WASHINGTON (Reuters) – U.S. lawmakers pledged support on Thursday for President Barack Obama’s plan to expand the military fight against Islamic State militants in Iraq and Syria, but fears of an open-ended conflict and questions about how to pay for it could complicate any vote on the effort.
Obama sent a panel of top administration officials to the Capitol to make the case to the U.S. Congress for broadening operations against the group, including U.S. air strikes in Syria for the first time and more military advisers in Iraq.
WASHINGTON (Reuters) – U.S. lawmakers say they are on the verge of taking a “war vote” as they consider whether to back President Barack Obama’s campaign to destroy Islamic State, and despite broad support for action many fear being drawn into a quagmire.
The White House wants Congress to approve $500 million to train and arm moderate Syrian rebels to battle Islamic State militants, a show of confidence for administration officials as they try to form an international coalition.
WASHINGTON (Reuters) – The U.S. House of Representatives voted overwhelmingly on Tuesday to condemn President Barack Obama for failing to give Congress a 30-day notice before exchanging prisoner of war Bowe Bergdahl for five members of the Taliban who were being held at the military prison at Guantanamo Bay, Cuba.
The House voted 249 to 163, with 22 Democrats joining the Republican majority in favor of the resolution.
WASHINGTON (Reuters) – The public release of a long-awaited U.S. Senate report detailing the CIA’s use of harsh interrogation techniques could be held up for weeks as the Senate Intelligence Committee and Obama administration negotiate what material can be included in the document, the committee’s chairwoman said on Monday.
The committee had hoped to release its 600-page summary of the report on the Central Intelligence Agency’s use of tactics many label as “torture” before Congress left for its August recess, a target that was pushed to September as discussions continued.
WASHINGTON, Sept 8 (Reuters) – U.S. President Barack Obama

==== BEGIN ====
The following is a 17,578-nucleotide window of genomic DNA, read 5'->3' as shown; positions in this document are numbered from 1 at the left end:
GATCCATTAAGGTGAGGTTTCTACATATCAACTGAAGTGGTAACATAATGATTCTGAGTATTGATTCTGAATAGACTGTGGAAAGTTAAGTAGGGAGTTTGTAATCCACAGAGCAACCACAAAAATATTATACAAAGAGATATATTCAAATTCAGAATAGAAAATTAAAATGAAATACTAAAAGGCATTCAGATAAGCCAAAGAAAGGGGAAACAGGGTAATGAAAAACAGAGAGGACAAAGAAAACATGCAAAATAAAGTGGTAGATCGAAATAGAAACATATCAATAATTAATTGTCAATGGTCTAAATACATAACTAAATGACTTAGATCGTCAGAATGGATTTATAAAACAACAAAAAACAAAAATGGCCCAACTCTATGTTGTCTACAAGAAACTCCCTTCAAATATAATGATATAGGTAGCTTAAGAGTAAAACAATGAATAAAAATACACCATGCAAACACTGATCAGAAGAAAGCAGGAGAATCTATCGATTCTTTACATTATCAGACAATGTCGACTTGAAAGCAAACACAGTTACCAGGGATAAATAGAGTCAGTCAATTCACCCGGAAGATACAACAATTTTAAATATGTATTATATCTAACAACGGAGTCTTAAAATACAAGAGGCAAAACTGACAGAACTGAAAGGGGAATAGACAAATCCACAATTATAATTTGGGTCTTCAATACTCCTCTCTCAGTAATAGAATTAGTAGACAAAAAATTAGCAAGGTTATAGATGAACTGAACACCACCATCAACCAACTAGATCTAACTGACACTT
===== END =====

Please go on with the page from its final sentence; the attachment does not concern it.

is expected to pursue a military campaign against Islamic State
without seeking special congressional authority now but
lawmakers said on Monday they would probably approve any request
he made for extra funding.
They said there was widespread support in Congress for
attacks to stop the advance of the Sunni Islamist militant
group, especially after the videotaped beheading of two American
journalists by the Islamist group in the last three weeks.
WASHINGTON (Reuters) – A U.S. senator said Friday that Americans who join, support or fight with Islamic State should lose their U.S. citizenship, and said he would introduce legislation to bar anyone who does so from returning to the country.
Senator Ted Cruz, a Texas Republican and conservative firebrand who is seen as a likely 2016 presidential contender,- said he would introduce his “Expatriate Terrorist Act” on Monday, the first day Congress is back from its five-week August recess.
WASHINGTON (Reuters) – The top Senate Republican said on Thursday President Barack Obama can expect bipartisan support in Congress if he offers a “credible plan” to go after Islamic State militants, as senior U.S. officials prepare to brief lawmakers on the matter.
Some lawmakers contend that Obama should seek congressional authorization for airstrikes in Iraq against the Sunni militants. However, it is not clear whether such a vote would take place this month or whether he needs Congress to approve the limited actions already under way.
WASHINGTON (Reuters) – U.S. President Barack Obama’s administration is dispatching senior intelligence officials and Secretary of State John Kerry to brief members of Congress and staff about the Islamic State militant group in the coming weeks, congressional aides said on Thursday.
Kerry will testify to members of the House of Representatives Foreign Affairs Committee during the week of Sept. 15, an aide said.
WASHINGTON (Reuters) – U.S. President Barack Obama has pledged to consult Congress about any expanded military action against Islamic State militants operating in Iraq and Syria, but support from the divided legislature is unlikely to come quickly – if at all.
Republicans are generally reluctant to vote for Obama’s policy initiatives. And many of the president’s fellow Democrats are deeply wary of any more foreign military involvement after over a decade of war in Iraq and Afghanistan.
WASHINGTON (Reuters) – President Barack Obama said on Thursday the United States has not yet developed a strategy for confronting Islamic State in Syria, an acknowledgement that a decision had not been made on whether to launch air strikes against the militant group.
Obama’s comment during a White House news conference before a meeting of national security advisers about how to proceed against Islamic State drew criticism from Republicans and a clarification from White House spokesman Josh Earnest.